Cats are the second most common pet in Australia with 29 per cent of households owning one. But with increasingly more cats living inside, it seems not all owners are providing their puss with an adequate toilet, much to the animal’s detriment.
Dr Andrea Harvey, from the University of Technology Sydney and International Society of Feline Medicine, spoke on this topic at the recent Australian Veterinary Association (AVA) Annual Conference in Brisbane.
According to Dr Harvey, legislation is leaning towards compulsory confinement of pet cats to reduce predation of wildlife and the nuisance behaviour of stray cats.
“There are also additional benefits in terms of the health and safety of pet cats such as reducing the risk of road accidents, snake bites, tick paralysis and transmission of infectious diseases. However, if the environmental, behavioural and nutritional needs of cats are not met within a contained environment, significant welfare compromises can occur,” she said.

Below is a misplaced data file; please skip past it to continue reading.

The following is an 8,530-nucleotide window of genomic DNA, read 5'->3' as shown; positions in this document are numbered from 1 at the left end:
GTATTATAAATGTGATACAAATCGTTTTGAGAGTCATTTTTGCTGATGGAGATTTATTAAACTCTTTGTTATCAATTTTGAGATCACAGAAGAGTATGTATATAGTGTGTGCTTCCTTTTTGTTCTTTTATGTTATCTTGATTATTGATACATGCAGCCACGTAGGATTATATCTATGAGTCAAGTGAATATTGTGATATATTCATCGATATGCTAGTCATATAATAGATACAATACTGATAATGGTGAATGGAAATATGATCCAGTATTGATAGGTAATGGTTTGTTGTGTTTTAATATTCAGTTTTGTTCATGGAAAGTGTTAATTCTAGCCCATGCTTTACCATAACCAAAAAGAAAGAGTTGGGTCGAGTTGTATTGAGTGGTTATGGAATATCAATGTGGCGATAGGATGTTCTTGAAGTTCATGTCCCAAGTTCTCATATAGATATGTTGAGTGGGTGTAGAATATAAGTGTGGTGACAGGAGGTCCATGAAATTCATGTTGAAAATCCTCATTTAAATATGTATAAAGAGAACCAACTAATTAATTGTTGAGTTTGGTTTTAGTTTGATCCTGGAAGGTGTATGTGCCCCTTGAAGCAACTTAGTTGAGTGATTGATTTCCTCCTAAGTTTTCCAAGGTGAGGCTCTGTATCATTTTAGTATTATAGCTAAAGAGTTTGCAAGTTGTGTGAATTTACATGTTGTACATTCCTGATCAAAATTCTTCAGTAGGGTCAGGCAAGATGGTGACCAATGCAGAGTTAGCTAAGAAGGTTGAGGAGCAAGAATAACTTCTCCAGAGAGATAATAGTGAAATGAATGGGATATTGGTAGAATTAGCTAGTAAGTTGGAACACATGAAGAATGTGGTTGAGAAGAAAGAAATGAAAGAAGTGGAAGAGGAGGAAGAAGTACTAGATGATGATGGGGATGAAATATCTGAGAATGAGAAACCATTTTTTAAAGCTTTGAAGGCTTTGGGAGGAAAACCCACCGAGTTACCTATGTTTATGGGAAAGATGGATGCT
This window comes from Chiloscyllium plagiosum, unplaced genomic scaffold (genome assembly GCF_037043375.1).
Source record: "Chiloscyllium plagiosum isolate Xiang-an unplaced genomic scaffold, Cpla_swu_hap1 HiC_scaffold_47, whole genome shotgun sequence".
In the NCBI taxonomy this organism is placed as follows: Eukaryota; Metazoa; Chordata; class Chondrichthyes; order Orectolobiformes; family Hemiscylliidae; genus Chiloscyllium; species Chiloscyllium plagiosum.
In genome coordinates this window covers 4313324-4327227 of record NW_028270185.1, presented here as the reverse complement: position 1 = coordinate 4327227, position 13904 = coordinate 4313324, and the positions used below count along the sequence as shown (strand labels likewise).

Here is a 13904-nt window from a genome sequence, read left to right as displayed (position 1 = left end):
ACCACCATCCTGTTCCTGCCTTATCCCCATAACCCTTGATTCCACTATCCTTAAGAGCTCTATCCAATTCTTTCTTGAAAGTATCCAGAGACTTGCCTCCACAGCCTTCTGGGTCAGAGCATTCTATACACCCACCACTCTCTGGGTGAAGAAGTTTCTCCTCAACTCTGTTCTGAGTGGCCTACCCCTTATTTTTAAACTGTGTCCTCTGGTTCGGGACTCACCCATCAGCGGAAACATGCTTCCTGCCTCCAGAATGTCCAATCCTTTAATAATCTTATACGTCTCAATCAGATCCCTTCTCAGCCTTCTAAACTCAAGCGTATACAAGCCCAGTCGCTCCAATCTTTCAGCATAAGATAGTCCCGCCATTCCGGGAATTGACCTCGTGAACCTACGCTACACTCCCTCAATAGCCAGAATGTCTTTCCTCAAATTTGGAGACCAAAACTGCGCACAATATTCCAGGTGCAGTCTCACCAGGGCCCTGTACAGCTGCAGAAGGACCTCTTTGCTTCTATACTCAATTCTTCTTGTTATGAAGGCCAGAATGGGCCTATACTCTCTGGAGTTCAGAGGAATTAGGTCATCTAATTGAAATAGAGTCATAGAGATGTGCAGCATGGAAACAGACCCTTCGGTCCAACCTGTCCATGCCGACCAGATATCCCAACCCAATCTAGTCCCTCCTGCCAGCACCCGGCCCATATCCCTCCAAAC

Dr Harvey and Master’s student, Dr Gabrielle Lawson (University of Edinburgh and The Cat Clinic Hobart), conducted an online survey of 12,010 cat owners in Australia, questioning them on lifestyle factors including feeding, toileting and environmental enrichment.
“With close to half of the respondents being multi-cat households, the most significant deficiency we identified was inadequate provision of toileting facilities and insufficient cleaning of litter trays,” Dr Harvey said.
“On top of this, the incidence of urinary tract problems was found to be significantly higher in multi-cat households, those with low numbers of litter trays, less frequent cleaning of the trays of faeces and the use of crystal type litter.”
Dr Harvey said these findings are very significant given that urinary tract disorders are a common cause of illness and mortality in cats and that elimination outside the litter tray has been identified by the RSPCA as a reason for people to relinquish their cats.
“Improvement in the provision and management of toileting facilities has the potential to enormously improve the health and welfare of millions of Australian pet cats,” she said.
Based on a media release sourced from the AVA website.